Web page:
The Man in the Mirror: What HR Can Learn from American Idol

Michelle T. Johnson
Posted: 04/18/2011

Whenever I do any kind of presentation on workplace diversity issues, I always warn my audience that they will hear about reality television.

While I halfway say it as a joke to warm up any tensions about what some worry will be a prickly conversation, I’m half serious because reality television, like pop culture generally, has always been a great index for the changing mores of society. And any way you slice it, those mores always creep into workplace relationships and interactions, even in ways that often aren’t direct or conscious.

Today’s reality TV is no different from the days of people gossiping about the Rat Pack or taking its cues on what is "in" or "out" from Life Magazine.

How do reality TV examples relate to workplace diversity issues, you ask? Well, diversity is all about how each set of eyes looks out on the world – not literally, but figuratively. My working definition of diversity is seeing the difference, distinctions and dividing lines of others with a clear vision, but a soft gaze. In a nutshell, that means being able to discern how people are different— whether from their physical differences, the distinctions you find out about or the life choices people make— with an open mind, but not a hardened stance.

As a former employment attorney, I know that many times, it’s the casual comments said in passing that get featured in discrimination lawsuits. It’s not necessarily the things said in official conferences or one-on-one meetings, but off-the cuff comments and observations at company social events, at the water cooler, coffee pot or as co-workers are walking to their cars. Comments seemingly about nothing can reveal much to the listener, even if the revelations are just assumptions that color how people see the people they work with.

In other words, when people let their guards down about topics that seem unimportant, comments (and their supporting worldviews) come out unfiltered.

Take those unguarded moments and apply them to the message boards of online news sites, or comments you may come across on Facebook or other social media sites, and you get a really unfiltered view of how people really see differences.

The most recent example that struck me involves the iconic "American Idol," where one of the young singers made comments before he sang "Man in the Mirror" about how if he made it in the bottom three for singing that night, it wouldn’t be because he didn’t sing the song well but because America wasn’t ready to face the man in the mirror.

Now, as ill-considered as his comments may have been, what the young singer meant is less than clear. However, what is clear is that he didn’t mention, nor had he ever mentioned before, any references related to race, sexual orientation, weight or religion. Yet, the more than 300 comments on the website of the magazine Entertainment Weekly, repeatedly referred to the singer in terms of his race (African-American), sexual orientation (assumed to be gay because of effeminate mannerisms), weight (overweight) and religion (assumed to be Christian because of comments relating to his moral code).

Some of the comments were stated to be from people of color or gay, but most of them were people who made clear they were in the majority in some respect and that they didn’t appreciate the arrogance of the contestant based on his actual and perceived membership in various groups. Not all the comments that mentioned his various differences were negative – many people felt the need to state that they couldn’t be bigots because they voted in the past for black and/or gay contestants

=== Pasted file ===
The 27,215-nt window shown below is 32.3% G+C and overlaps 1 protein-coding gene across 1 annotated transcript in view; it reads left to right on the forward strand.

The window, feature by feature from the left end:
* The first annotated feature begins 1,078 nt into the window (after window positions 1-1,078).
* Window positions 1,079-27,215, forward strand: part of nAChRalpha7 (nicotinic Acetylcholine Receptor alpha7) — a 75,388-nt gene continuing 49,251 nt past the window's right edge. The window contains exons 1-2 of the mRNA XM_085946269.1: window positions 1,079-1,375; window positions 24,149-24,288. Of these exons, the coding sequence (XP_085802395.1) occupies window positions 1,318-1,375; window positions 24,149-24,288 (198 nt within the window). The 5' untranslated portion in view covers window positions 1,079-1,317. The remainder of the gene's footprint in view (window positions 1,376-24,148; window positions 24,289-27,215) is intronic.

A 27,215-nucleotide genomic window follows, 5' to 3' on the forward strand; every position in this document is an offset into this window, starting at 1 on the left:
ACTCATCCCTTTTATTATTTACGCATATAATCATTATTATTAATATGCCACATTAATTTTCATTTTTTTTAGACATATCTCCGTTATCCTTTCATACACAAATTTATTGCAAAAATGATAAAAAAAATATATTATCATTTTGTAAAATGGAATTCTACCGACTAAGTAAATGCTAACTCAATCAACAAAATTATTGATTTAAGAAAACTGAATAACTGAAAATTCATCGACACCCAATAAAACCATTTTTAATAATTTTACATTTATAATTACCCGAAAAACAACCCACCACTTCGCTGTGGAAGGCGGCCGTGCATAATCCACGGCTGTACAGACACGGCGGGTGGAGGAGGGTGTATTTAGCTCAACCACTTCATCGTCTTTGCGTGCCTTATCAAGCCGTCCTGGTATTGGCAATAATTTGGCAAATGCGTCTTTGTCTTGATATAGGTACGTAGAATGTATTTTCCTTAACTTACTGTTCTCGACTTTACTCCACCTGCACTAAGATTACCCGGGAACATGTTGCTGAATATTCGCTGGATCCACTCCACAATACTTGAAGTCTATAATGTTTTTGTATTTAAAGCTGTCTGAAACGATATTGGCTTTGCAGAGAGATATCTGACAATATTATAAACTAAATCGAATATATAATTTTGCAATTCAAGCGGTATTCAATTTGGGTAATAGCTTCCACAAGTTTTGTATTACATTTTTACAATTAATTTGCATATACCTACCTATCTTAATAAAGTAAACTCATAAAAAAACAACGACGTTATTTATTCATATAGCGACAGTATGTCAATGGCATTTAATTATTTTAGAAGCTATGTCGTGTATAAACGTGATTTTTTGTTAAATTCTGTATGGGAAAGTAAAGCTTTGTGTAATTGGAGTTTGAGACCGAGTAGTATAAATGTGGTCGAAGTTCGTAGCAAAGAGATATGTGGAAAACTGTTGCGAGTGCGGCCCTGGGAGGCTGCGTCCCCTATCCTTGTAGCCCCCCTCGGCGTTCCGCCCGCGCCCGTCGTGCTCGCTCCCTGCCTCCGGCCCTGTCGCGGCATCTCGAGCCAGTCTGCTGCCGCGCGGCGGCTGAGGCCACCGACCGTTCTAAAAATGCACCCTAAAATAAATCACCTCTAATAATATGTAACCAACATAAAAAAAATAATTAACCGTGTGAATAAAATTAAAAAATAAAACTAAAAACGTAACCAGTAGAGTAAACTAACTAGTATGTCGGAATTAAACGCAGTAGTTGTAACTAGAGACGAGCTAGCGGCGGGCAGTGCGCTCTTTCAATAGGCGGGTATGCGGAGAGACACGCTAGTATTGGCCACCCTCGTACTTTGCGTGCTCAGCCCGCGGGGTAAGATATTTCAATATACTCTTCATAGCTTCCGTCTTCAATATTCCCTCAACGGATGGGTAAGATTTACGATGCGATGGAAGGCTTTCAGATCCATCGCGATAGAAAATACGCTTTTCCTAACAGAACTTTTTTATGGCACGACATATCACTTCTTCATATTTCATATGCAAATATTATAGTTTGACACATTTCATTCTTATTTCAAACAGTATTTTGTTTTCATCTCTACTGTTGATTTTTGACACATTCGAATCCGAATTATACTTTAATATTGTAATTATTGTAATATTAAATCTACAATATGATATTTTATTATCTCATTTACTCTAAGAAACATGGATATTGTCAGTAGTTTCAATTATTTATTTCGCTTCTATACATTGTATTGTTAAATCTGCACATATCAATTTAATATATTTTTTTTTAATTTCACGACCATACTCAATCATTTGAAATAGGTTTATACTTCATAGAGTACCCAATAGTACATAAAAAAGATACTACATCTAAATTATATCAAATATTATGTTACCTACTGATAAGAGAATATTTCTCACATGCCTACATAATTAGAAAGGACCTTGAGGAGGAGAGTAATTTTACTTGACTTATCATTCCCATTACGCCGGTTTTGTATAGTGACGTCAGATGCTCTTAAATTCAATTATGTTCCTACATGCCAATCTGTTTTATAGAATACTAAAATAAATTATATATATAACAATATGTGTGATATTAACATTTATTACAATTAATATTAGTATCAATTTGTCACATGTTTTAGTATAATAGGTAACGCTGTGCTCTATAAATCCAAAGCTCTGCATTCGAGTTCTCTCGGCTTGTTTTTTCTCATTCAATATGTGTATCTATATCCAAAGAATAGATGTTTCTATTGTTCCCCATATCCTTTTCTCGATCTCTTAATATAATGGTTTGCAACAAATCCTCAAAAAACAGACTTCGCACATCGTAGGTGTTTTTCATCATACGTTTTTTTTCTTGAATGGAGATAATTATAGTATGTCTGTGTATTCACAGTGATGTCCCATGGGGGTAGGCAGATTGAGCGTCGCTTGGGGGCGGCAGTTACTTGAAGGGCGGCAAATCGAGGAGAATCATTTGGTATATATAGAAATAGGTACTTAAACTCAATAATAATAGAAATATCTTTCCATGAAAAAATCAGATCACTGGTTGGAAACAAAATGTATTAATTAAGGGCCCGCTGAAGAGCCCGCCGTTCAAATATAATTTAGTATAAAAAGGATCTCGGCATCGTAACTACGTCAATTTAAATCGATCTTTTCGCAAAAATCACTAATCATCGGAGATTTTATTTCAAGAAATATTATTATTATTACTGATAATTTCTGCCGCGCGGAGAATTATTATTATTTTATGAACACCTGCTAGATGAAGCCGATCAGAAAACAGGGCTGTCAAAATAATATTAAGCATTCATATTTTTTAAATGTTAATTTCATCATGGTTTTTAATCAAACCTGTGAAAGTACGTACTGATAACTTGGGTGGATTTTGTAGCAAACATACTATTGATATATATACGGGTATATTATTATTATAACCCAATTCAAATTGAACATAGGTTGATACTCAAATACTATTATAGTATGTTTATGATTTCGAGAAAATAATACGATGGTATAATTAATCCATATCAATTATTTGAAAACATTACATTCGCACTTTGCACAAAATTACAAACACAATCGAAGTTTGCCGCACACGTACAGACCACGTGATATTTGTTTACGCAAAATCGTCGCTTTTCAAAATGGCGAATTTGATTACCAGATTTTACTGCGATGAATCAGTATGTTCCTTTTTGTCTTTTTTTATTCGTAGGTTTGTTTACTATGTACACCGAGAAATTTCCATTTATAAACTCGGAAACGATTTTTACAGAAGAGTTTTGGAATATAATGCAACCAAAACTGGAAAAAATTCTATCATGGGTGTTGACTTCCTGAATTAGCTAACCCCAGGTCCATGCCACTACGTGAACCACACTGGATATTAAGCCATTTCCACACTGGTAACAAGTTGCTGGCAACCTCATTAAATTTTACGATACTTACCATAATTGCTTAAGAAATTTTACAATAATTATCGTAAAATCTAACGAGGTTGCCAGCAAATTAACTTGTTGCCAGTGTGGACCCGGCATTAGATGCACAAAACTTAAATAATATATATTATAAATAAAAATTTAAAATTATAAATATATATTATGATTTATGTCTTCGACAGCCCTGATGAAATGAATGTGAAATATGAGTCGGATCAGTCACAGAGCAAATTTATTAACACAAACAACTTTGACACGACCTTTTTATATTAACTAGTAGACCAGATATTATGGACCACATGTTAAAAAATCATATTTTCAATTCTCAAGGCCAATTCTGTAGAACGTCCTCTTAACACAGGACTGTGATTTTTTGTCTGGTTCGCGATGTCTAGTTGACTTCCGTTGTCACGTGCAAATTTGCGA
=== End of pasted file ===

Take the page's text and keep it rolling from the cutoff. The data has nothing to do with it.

What all the comments had in common, whether negative or positive, as it relates to the contestant (and most were decidedly and overtly negative) is that people felt a need to make the irrelevant relevant.

Dealing almost exclusively with workplace diversity issues, all I could think as I read this and comments accompanying several news stories over the years, was that most of these people work someplace and pack these assumptions, criticisms and stereotypes in their lunch bags, purses, wallets and brief cases. In some cases, these posters are managing or supervising employees. Because while the unemployment rate is much higher than our country ever wants to see, the truth is that most people are working, have worked or will work again.

Therefore, these seemingly innocent, silly comments about pop culture fluff help illustrate how helping people understand differences is one of the most important tasks any manager or worker can take on.

Sure, some would argue that it’s a leap to assume that people posting on websites about TV shows reflect anything significant about what people in the workplace do or how they reason. But it would be a big mistake to miss that how people perceive each other in their free time has an exact correlation to how they will perceive people at work.

Failure to fairly tune out irrelevant factors leads to a lot of misconceptions masquerading as objective evaluations. When you’re too busy interpreting what others say through your own bias, you don’t have the ability to hear what actually comes out of the mouths of others. This alters critical thinking, which is invaluable to every workforce in America.

Therefore, with the high cost of defending workplace discrimination lawsuits and complaints, along with the low productivity that unreported complaints can inspire, it pays— maybe not to watch American Idol or Survivor or Dancing with the Stars—but to listen to what your employees might be saying when they talk about watching them.

Michelle T. Johnson
Posted: 04/18/2011

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